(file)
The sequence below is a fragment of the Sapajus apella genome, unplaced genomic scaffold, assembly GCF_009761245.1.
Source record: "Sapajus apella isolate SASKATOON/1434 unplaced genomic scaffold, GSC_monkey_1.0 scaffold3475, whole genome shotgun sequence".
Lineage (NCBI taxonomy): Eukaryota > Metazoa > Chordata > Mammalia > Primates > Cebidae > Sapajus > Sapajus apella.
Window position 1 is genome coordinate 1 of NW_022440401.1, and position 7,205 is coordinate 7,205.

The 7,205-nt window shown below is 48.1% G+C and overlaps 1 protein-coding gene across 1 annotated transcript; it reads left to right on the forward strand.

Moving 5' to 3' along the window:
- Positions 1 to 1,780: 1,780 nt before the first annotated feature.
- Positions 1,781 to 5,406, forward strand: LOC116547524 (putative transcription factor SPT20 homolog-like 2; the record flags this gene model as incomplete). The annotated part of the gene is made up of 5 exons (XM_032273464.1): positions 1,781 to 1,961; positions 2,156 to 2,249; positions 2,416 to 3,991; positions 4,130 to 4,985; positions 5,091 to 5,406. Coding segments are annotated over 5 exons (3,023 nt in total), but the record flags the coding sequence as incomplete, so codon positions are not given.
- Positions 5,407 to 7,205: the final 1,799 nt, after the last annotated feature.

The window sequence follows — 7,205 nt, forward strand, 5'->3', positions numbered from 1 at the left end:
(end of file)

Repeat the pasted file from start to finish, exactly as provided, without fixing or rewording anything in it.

The sequence below is a fragment of the Sapajus apella genome, unplaced genomic scaffold, assembly GCF_009761245.1.
Source record: "Sapajus apella isolate SASKATOON/1434 unplaced genomic scaffold, GSC_monkey_1.0 scaffold3475, whole genome shotgun sequence".
Lineage (NCBI taxonomy): Eukaryota > Metazoa > Chordata > Mammalia > Primates > Cebidae > Sapajus > Sapajus apella.
Window position 1 is genome coordinate 1 of NW_022440401.1, and position 7,205 is coordinate 7,205.

The 7,205-nt window shown below is 48.1% G+C and overlaps 1 protein-coding gene across 1 annotated transcript; it reads left to right on the forward strand.

Moving 5' to 3' along the window:
- Positions 1 to 1,780: 1,780 nt before the first annotated feature.
- Positions 1,781 to 5,406, forward strand: LOC116547524 (putative transcription factor SPT20 homolog-like 2; the record flags this gene model as incomplete). The annotated part of the gene is made up of 5 exons (XM_032273464.1): positions 1,781 to 1,961; positions 2,156 to 2,249; positions 2,416 to 3,991; positions 4,130 to 4,985; positions 5,091 to 5,406. Coding segments are annotated over 5 exons (3,023 nt in total), but the record flags the coding sequence as incomplete, so codon positions are not given.
- Positions 5,407 to 7,205: the final 1,799 nt, after the last annotated feature.

The window sequence follows — 7,205 nt, forward strand, 5'->3', positions numbered from 1 at the left end: